The starting date is August 2018, or as soon as possible thereafter.Review of applications will begin immediately and continue until the position is filled. Incomplete applications will not be considered and only selected applicants will be contacted for an interview.
Application Deadline: June 18, 2018
How to apply:
Applicants must submit a cover letter, curriculum vitae, and a one-page summary of research experience that specifically addresses the applicants interest in veterinary antimicrobial stewardship. Applicants should also submit contact information for at least two individuals who can provide letters of recommendation to:
Dr. Amy Greer
Canada Research Chair (Tier 2) in Population Disease Modeling, and Assistant Professor
Department of Population Medicine, Ontario Veterinary College
University of Guelph
All qualified candidates are encouraged to apply; however, Canadians and permanent residents will be given priority. At the University of Guelph, fostering a culture of inclusion is an institutional imperative. The University invites and encourages applications from all qualified individuals, including from groups that are traditionally underrepresented in employment, who may contribute to further diversification of our Institution.
Congratulations to Salah on his recent publication that describes a method for generating synthetic swine populations. Farm populations generated using this methodology can be used as inputs for computer simulations that examine different disease introduction and spread scenarios. .
Every year in early December the Veterinary Epidemiology community comes together in Chicago for the Conference for Research Workers in Animal Disease (CRWAD). This year our group contributed three oral presentations (Rachael Milwid, Melanie Cousins, and Kelsey Spence) and one poster presentation (Rachael Milwid) at the conference. I also served as the session moderator for the Modeling and Network Analysis session along with Kristen Davenport from Colorado State. Rachael presented two different projects related to her work on equine contact networks and Melanie presented her work on the development of a mathematical model for Campylobacter in Ontario. Since Kelsey is in the UK, I presented her longitudinal study of equine movement patterns. All of our projects were very well received by the audience and the Department of Population Medicine was well represented with a very large group of attending graduate students.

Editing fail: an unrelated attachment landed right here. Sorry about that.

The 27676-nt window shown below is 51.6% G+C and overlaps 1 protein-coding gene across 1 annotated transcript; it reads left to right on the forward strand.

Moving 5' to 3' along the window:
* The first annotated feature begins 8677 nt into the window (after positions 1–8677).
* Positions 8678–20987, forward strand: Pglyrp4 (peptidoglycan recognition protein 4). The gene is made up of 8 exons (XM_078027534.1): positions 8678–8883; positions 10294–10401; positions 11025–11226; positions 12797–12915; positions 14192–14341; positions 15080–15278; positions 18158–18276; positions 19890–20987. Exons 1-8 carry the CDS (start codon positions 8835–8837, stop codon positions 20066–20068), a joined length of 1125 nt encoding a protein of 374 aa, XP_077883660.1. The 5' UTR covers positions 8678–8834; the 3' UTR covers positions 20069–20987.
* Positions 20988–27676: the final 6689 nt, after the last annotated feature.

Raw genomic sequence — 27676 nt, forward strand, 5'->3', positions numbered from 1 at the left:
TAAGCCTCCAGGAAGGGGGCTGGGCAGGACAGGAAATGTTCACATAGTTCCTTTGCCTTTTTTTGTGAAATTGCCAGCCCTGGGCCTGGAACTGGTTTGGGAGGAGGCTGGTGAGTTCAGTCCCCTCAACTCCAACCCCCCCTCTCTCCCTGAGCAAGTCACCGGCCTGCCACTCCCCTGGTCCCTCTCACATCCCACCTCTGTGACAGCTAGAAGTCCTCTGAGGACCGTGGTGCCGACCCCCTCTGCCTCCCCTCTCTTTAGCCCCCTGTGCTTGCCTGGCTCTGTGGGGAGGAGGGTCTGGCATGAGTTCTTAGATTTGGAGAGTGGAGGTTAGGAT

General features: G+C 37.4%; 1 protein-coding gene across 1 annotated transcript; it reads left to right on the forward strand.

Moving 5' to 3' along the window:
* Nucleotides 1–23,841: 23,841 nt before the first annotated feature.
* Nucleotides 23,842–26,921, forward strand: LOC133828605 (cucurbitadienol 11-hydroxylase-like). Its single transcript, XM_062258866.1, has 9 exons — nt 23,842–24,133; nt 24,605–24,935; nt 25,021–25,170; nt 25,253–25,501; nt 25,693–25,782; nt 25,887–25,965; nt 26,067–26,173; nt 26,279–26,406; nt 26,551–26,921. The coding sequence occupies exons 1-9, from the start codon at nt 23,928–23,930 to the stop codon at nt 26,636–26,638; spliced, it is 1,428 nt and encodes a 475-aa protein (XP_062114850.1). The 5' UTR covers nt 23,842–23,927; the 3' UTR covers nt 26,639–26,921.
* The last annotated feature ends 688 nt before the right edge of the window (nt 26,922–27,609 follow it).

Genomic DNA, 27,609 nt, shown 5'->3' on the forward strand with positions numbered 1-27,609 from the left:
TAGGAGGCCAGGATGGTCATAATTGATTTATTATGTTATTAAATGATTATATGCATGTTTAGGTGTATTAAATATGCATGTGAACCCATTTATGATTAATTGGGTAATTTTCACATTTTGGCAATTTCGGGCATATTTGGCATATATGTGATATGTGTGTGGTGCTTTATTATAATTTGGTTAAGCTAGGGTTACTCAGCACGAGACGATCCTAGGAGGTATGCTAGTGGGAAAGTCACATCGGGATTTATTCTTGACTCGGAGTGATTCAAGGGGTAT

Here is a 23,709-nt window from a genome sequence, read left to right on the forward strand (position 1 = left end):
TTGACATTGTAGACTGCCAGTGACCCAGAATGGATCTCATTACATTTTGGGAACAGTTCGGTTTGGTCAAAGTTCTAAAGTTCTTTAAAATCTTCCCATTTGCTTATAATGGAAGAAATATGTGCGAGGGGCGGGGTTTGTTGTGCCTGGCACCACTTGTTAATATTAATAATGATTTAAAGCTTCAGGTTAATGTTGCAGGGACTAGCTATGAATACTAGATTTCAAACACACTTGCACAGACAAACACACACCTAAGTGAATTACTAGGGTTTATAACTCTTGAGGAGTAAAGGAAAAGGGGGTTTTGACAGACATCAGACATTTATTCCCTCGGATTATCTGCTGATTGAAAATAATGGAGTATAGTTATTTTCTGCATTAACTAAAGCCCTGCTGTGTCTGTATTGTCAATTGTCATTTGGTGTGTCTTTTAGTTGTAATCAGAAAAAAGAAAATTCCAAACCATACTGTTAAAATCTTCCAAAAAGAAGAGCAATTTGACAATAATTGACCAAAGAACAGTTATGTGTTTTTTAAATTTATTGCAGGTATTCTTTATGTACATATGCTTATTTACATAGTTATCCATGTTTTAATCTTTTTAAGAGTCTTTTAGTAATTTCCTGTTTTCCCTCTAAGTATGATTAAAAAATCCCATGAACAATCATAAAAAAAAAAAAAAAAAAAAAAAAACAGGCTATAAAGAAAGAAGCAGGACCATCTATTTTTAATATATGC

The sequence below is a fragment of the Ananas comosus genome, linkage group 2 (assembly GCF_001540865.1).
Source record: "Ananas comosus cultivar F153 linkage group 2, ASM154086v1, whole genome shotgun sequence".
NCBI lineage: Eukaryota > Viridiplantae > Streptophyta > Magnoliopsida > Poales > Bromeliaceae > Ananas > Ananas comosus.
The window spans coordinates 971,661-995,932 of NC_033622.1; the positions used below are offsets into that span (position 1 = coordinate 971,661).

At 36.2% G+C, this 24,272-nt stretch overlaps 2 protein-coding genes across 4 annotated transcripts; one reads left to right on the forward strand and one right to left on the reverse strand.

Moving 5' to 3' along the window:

This week Dr. Salah Uddin Khan, Dr. Victoria Ng (Public Health Agency of Canada), and I had the great pleasure of attending the first CIHR Health Systems Impact Fellows Cohort Retreat in Toronto. Salah was awarded this prestigious postdoctoral award in the summer and began his fellowship in collaboration with the National Microbiology Laboratory this fall. The goal of these fellowships is to train PhD graduates in a way that focuses on both research and core competencies (such as project management, leadership, and change management) so that they can progress in their careers as leaders within the Canadian Health System. This was the first cohort retreat and it was a really excellent experience for both the fellows and their academic and organizational sponsors. I met many really interesting fellows who I expect will go on to do great things for the Canadian Healthcare system. One of the really amazing things about the inaugural HSI cohort? 80% of the fellows are women! I am looking forward to the next retreat in spring 2018.